Yoga is a rich and diverse group of practices that can help you connect to what is important in life. Yoga comes in many forms beyond the familiar sweat-inducing postures, including meditation (the original posture), restorative and yin yoga, pranayama (breathing exercises), nāda yoga (the yoga of sound), sound healing, mantra, kirtan (singing in a group), and much more. The dividing lines between these practices are contested, but finding the right name or definition is far less important than finding practices that bring you peace, open your heart with gratitude, and help you along your path.
Music has been a particularly strong presence along my path. So perhaps because of the sheer quantity of hours I have dedicated to making, studying, reading, and writing about music in my lifetime, I am especially drawn to the practice of mantra. A mantra is traditionally a phrase, word, or sound used for meditation purposes. It can be spoken, sung, or repeated silently. The Sanskrit "man" means mind and "tra" can be translated as "to protect," so a mantra is something we chant "to protect the mind." Chanting a mantra over and over allows us to let go of thoughts about the past or future and instead focus on the sounds of the mantra in the present moment.
Lots of research suggests that mantras can have a calming effect. Chanting mantras can help bypass the mundane matters and mental chatter of daily life, helping you connect with your heart. Mantras can change as you need, and don't have to be in Sanskrit or so long that you forget the words. A mantra can simply be one word, such as "OM" or a short phrase, such as "so hum," that is accessible and supportive.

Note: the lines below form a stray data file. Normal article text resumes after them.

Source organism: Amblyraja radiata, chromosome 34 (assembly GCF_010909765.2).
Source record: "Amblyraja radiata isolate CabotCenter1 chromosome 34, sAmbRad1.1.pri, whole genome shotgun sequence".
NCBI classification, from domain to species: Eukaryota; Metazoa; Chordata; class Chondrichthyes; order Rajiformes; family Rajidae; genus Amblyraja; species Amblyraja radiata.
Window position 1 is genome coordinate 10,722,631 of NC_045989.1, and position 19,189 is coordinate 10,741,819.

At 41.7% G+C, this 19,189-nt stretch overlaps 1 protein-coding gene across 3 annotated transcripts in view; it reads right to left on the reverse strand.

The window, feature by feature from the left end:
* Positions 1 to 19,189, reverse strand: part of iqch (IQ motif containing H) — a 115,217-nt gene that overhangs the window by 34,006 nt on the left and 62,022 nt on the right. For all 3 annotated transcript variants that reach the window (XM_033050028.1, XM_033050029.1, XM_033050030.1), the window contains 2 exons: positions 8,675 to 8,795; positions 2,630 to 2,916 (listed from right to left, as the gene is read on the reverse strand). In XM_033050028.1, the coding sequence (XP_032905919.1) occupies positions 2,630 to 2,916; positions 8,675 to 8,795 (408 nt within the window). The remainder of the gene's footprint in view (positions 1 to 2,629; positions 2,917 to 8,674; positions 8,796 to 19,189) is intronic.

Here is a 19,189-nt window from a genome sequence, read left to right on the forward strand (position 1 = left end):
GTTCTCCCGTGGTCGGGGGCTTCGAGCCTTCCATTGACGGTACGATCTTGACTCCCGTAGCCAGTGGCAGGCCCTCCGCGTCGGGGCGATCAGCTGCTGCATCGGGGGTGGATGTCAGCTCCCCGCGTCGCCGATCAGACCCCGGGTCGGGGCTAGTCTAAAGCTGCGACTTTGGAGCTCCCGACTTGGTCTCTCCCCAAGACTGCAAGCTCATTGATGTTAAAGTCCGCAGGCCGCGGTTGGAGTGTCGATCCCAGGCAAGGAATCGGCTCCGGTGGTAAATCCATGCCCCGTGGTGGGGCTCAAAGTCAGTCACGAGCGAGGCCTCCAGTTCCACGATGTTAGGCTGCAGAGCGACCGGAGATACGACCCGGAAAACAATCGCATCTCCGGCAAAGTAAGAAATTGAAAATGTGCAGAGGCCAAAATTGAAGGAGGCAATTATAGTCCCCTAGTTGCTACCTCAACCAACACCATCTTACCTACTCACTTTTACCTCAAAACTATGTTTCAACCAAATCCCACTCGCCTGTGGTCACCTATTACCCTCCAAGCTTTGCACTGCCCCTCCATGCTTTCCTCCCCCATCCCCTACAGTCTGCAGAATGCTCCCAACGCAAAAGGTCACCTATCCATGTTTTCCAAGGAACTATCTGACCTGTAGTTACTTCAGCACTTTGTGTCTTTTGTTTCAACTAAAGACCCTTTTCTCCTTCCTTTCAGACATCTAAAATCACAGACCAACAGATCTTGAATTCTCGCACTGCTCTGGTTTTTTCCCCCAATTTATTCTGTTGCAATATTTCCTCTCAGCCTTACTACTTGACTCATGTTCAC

Starting tonight (Tuesday, January 18, 7:30-8:30pm) I am offering a new online, weekly class through Spirit of the Lake called "Mantra and Movement" that combines mantras with the yoga of movement (asana) to support your physical health and spiritual development. You can choose to sing or listen to the sacred sounds, join in the movement or just sit. No prior musical or yoga experience is required for this class, and people from all belief systems are welcome.